Sports Illustrated's conflicted double exposure: A-Rod's artificial supplements, swimsuit models' artificial implants

The appearance of Bar Refaeli on the cover of the Sports Illustrated swimsuit issue is not without controversy. Yes, it may be the magazine’s most uncovered cover pose to date. True, too, that comments the Israeli model made to a magazine last fall cast her in an unpatriotic, cowardly, and shallow light.

Israel’s Ynet reported the story in an article sensationally titled Dodging IDF paid off big time. First, it pointed out that to take advantage of an exemption from mandatory military service, Ms. Refaeli married an acquaintance who she later divorced. Worse, she said:

I really wanted to serve in the IDF, but I don’t regret not enlisting, because it paid off big time. … That’s just the way it is, celebrities have other needs. Continue reading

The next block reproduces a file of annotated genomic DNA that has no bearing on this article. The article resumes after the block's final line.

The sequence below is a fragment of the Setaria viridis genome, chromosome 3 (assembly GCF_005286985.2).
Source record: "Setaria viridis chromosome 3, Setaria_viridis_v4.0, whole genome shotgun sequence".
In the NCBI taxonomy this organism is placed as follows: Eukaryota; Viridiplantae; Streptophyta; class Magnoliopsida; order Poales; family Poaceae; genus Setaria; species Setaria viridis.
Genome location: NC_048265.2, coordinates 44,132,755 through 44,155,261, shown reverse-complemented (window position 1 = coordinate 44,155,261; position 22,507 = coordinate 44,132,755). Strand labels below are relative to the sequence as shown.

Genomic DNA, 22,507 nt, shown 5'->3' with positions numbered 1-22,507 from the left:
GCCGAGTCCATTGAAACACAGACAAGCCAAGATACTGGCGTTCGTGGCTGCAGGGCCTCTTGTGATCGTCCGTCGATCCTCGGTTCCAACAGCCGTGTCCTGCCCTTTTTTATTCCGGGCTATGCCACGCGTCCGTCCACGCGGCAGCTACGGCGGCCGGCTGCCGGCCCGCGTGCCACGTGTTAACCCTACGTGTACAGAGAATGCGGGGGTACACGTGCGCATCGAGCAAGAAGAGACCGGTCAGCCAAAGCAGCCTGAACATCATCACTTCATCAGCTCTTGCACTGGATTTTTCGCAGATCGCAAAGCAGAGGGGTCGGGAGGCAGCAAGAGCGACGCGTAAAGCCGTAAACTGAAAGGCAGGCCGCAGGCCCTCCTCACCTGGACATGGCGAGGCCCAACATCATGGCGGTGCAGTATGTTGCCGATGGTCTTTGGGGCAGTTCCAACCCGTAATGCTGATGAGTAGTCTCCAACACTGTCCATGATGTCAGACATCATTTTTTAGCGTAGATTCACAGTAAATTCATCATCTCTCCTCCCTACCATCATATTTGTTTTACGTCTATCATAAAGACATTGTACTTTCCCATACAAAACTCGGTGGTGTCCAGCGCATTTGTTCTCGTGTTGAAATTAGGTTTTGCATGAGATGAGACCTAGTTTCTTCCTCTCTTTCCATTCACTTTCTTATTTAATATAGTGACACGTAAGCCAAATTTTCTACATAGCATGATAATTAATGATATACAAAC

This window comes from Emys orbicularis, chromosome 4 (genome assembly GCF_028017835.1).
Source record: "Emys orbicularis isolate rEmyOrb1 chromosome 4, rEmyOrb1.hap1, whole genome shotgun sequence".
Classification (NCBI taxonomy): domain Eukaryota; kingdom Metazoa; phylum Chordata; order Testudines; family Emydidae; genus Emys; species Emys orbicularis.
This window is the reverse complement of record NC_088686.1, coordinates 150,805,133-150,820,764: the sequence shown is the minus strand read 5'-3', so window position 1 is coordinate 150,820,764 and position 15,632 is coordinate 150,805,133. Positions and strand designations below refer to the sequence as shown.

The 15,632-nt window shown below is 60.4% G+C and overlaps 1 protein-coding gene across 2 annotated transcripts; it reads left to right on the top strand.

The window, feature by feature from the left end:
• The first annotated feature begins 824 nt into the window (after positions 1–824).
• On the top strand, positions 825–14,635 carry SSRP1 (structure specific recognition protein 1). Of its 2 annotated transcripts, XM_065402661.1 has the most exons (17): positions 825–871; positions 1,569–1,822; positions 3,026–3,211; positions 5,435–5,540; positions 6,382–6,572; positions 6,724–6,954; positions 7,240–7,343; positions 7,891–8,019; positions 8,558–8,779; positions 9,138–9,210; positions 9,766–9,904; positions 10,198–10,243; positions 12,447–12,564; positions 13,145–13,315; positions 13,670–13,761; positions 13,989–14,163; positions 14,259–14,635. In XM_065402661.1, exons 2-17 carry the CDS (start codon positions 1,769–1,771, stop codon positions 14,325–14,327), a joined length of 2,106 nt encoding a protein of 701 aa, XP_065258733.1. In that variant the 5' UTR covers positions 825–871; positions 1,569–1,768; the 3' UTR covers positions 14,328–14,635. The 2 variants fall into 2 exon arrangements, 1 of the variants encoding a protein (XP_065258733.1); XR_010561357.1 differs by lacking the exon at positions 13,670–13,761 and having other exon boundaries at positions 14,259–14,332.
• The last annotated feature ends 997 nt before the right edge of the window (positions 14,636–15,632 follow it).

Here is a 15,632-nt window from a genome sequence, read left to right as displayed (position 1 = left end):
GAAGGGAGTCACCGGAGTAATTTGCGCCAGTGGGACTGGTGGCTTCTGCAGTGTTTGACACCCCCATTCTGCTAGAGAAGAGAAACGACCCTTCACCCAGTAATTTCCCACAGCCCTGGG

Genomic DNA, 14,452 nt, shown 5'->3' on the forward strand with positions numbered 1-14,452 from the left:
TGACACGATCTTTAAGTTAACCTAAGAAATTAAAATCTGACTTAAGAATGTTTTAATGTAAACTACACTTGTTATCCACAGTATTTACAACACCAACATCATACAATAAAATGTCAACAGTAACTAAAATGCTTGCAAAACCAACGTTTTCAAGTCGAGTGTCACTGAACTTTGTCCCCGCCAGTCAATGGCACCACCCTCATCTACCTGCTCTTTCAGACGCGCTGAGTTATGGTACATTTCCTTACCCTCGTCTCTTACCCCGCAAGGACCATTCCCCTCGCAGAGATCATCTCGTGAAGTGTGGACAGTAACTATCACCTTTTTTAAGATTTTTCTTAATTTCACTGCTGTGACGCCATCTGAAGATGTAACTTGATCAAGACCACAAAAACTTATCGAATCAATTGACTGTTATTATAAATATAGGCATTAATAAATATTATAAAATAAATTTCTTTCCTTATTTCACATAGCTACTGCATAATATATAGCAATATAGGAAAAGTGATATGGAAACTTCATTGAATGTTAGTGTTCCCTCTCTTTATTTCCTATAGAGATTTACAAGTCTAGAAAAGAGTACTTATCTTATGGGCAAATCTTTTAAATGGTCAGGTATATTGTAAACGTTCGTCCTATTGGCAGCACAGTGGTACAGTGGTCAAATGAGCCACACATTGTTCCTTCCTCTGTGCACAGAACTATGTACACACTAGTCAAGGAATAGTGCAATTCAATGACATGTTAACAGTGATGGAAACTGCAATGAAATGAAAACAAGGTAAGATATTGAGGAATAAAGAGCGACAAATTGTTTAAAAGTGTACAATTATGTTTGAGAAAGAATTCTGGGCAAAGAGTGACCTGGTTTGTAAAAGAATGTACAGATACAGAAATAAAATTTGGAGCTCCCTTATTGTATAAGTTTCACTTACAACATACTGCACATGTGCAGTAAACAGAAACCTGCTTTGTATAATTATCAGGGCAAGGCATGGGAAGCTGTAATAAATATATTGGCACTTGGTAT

Spare the Rod, spoil the headline

by Rich Herschlag

This summer, we are facing shortages of epic proportions. Fuel, food, credit, and equity are all on short supply, and prospects are looking bleaker by the day. But the most serious shortage may be something most Americans are simply afraid to confront. The truth is, we are running out of kitschy, campy mutations of Alex Rodriguez’s nickname, A-Rod.

Over the years, tabloids like the New York Post have had a field day with these mutations. Pay-Rod when he signed a humongous contract. Hooray-Rod when he lived up to that contract. Double-Play-Rod when he choked. Stray-Rod when he was unfaithful. And most recently, referring to wife C-Rod, Divorcee-Rod. Continue reading